Santander to cut 1,900 banking jobs in Britain

12th December 2008, Comments 0 comments

The job losses which will affect Abbey, Alliance and Leicester, and Bradford and Bingley would be voluntary, says the Communication Workers Union.

LONDON – Europe's second biggest bank Santander will slash 1,900 jobs at its three British subsidiaries next year, the Spanish group said on Friday as it seeks to implement planned cost cuts.

The losses, which amount to about eight percent of Santander's British workforce, will affect lenders Abbey, Alliance and Leicester, and Bradford and Bingley.

Santander acquired the latter two banks earlier this year as the credit crunch takes its toll on British lenders.

"Today's announcement shows we are on track to fulfil the commitment we made at the time of the Alliance and Leicester acquisition to grow our UK business whilst ensuring we meet our cost-saving targets," said Antonio Horta-Osorio, chief executive of the combined British business.

He added: "Santander is committed to continuing the growth of its UK businesses profitably and has already shown through Abbey that it can drive efficiencies in operational areas in order to grow its retail business and provide customers with greater value-for-money products."

The cuts are part of plans to save GBP 180 million (EUR 200 million) by the end of 2011, after its takeover of Alliance and Leicester.

Santander said that there were no plans to close major offices, but added that some smaller sites would be merged. It also said that most of the job losses would be in back office and operational roles and include head office positions.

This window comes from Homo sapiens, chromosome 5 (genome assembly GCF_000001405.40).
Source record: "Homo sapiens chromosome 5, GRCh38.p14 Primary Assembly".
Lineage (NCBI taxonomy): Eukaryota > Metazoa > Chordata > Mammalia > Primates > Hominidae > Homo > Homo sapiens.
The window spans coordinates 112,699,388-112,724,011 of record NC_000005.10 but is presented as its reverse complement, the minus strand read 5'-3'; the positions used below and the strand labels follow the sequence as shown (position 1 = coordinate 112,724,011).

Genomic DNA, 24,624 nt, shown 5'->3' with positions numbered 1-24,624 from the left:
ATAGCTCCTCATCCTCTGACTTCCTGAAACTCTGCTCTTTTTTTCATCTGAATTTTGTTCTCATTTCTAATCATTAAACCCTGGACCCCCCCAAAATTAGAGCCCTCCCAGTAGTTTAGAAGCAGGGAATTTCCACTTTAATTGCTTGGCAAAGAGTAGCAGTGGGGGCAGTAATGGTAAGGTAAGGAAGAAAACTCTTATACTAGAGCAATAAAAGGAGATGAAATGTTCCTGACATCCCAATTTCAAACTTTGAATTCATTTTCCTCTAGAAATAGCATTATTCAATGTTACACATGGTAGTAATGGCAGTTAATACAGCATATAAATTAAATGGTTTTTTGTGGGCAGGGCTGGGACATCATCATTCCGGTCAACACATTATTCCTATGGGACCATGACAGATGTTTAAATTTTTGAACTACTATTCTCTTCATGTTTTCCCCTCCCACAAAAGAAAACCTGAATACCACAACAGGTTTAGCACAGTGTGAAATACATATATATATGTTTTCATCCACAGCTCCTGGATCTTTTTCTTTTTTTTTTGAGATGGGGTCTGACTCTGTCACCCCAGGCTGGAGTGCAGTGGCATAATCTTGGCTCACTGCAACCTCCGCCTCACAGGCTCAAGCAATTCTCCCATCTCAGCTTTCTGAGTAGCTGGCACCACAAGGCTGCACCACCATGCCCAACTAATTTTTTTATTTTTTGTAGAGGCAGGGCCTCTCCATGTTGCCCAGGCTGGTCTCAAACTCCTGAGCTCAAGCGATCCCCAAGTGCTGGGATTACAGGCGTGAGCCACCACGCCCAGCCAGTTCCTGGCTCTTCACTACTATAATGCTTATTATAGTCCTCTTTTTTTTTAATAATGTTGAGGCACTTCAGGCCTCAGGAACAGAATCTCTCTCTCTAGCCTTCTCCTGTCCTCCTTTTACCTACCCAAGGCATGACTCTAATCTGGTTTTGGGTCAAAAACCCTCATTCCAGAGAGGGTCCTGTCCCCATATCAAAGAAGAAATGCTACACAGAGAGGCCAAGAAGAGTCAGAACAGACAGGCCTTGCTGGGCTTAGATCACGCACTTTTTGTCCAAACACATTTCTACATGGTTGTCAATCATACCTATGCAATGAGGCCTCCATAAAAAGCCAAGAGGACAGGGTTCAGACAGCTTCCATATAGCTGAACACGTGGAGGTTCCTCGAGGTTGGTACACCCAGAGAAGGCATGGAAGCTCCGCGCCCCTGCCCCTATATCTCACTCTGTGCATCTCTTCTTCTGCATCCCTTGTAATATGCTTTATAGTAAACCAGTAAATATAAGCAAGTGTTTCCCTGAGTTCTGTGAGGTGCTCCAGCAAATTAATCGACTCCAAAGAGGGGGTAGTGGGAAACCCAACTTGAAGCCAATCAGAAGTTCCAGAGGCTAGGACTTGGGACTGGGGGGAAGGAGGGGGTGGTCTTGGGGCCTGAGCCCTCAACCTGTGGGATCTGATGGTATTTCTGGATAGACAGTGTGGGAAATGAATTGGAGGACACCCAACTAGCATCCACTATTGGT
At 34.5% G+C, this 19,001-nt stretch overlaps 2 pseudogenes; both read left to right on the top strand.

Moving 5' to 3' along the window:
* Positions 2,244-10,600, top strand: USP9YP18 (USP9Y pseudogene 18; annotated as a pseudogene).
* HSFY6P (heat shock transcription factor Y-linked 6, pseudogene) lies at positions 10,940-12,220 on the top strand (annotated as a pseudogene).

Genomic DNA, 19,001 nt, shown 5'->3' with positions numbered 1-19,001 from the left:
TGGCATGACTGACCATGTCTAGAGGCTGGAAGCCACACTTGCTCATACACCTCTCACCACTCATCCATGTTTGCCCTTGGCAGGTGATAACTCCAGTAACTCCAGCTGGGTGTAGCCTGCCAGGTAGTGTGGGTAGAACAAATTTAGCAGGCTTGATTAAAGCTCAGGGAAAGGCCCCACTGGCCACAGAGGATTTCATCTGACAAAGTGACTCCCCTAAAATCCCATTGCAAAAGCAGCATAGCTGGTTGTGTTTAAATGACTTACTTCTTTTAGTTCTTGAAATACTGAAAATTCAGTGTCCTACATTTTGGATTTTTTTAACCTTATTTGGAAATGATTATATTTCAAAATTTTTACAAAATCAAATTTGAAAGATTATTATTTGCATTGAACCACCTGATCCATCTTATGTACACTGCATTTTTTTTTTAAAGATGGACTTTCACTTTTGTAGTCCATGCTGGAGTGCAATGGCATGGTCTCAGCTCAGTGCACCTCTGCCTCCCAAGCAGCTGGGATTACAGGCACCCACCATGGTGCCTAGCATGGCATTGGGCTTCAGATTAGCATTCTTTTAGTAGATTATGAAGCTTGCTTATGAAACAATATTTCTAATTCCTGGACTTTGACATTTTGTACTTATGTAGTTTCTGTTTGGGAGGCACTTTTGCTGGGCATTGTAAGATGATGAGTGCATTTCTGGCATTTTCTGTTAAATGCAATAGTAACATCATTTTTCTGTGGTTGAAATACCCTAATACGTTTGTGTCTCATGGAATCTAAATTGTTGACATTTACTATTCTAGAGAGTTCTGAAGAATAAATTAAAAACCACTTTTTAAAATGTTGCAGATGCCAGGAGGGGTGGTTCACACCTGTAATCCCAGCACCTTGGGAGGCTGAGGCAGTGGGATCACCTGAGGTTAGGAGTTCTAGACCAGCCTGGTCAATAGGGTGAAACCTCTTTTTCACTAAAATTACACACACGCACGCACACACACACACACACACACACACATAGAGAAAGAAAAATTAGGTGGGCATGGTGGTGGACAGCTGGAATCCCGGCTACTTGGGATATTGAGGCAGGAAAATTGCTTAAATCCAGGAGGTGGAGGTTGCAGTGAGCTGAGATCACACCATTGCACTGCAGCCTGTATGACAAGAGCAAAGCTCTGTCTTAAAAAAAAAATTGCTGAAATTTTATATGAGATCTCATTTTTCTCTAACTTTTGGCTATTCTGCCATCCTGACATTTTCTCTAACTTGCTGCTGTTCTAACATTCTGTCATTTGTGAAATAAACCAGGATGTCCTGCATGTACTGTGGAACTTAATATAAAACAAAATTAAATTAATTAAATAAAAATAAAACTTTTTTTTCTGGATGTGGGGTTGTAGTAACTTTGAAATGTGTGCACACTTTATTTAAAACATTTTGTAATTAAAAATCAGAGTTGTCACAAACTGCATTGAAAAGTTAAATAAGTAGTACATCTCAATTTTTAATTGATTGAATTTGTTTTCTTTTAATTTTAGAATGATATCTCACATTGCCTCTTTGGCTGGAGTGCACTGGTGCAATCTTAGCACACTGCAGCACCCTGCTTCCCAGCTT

According to Andy Kerr, deputy general secretary of the Communication Workers Union, the job losses would be voluntary.

Shares in Santander were down 5.7 percent at EUR 6.44 in late Madrid trade.

The banking group announced in October that its third quarter net profit rose 4.3 percent to EUR 2.2 billion, adding that it was on track for record full-year profit despite an abrupt economic slowdown at home and global financial turbulence.

Earlier this month, Santander also received approval from the US Federal Reserve on its bid to acquire Sovereign Bancorp, which was weakened by the global financial crisis.

Unlike rival banking groups across Europe, Santander is in relatively good health, having avoided some of the problems in the US home loan derivatives market that have sunk many of its peers.

News of Santander's proposed job losses came as shareholders in crisis-hit British banking group HBOS approved a takeover by rival Lloyds TSB, according to partial results published on Friday.

Lloyds TSB agreed in September to buy HBOS in a deal worth 9.8 billion pounds after its target was left facing collapse owing to massive exposure to the US subprime mortgage crisis.

HBOS, Lloyds TSB and Royal Bank of Scotland received government bailouts last month after they were hit by the credit crunch and resulting financial crisis.

Britain's economy has struggled to deal with the impact of the international financial crisis, with the country teetering on the brink of recession for the first time since 1992 and experiencing the lowest interest rates since 1951.

[AFP / Expatica]

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